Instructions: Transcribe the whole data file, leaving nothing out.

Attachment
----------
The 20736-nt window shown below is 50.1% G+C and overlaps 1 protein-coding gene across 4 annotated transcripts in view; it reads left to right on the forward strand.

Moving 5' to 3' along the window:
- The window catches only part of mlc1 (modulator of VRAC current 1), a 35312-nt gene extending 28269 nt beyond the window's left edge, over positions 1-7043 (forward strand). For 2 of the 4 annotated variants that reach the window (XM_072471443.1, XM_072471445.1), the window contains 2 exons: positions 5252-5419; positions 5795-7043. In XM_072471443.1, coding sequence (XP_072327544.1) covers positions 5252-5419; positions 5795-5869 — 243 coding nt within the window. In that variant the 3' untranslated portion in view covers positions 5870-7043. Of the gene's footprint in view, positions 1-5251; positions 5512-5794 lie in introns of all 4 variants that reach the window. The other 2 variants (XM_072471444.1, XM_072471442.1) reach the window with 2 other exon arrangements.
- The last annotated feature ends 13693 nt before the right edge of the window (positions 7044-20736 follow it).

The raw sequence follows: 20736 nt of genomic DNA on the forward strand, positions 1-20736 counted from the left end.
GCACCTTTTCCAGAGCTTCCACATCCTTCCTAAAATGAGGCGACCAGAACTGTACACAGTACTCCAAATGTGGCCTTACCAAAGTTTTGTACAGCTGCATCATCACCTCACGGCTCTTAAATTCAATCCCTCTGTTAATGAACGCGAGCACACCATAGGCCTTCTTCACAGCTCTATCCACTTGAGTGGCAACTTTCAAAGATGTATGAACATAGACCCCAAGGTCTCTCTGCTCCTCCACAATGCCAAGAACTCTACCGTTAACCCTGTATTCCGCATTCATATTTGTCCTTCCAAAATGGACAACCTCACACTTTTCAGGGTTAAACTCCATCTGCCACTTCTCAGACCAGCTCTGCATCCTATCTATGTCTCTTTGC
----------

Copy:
The 20736-nt window shown below is 50.1% G+C and overlaps 1 protein-coding gene across 4 annotated transcripts in view; it reads left to right on the forward strand.

Moving 5' to 3' along the window:
- The window catches only part of mlc1 (modulator of VRAC current 1), a 35312-nt gene extending 28269 nt beyond the window's left edge, over positions 1-7043 (forward strand). For 2 of the 4 annotated variants that reach the window (XM_072471443.1, XM_072471445.1), the window contains 2 exons: positions 5252-5419; positions 5795-7043. In XM_072471443.1, coding sequence (XP_072327544.1) covers positions 5252-5419; positions 5795-5869 — 243 coding nt within the window. In that variant the 3' untranslated portion in view covers positions 5870-7043. Of the gene's footprint in view, positions 1-5251; positions 5512-5794 lie in introns of all 4 variants that reach the window. The other 2 variants (XM_072471444.1, XM_072471442.1) reach the window with 2 other exon arrangements.
- The last annotated feature ends 13693 nt before the right edge of the window (positions 7044-20736 follow it).

The raw sequence follows: 20736 nt of genomic DNA on the forward strand, positions 1-20736 counted from the left end.
GCACCTTTTCCAGAGCTTCCACATCCTTCCTAAAATGAGGCGACCAGAACTGTACACAGTACTCCAAATGTGGCCTTACCAAAGTTTTGTACAGCTGCATCATCACCTCACGGCTCTTAAATTCAATCCCTCTGTTAATGAACGCGAGCACACCATAGGCCTTCTTCACAGCTCTATCCACTTGAGTGGCAACTTTCAAAGATGTATGAACATAGACCCCAAGGTCTCTCTGCTCCTCCACAATGCCAAGAACTCTACCGTTAACCCTGTATTCCGCATTCATATTTGTCCTTCCAAAATGGACAACCTCACACTTTTCAGGGTTAAACTCCATCTGCCACTTCTCAGACCAGCTCTGCATCCTATCTATGTCTCTTTGC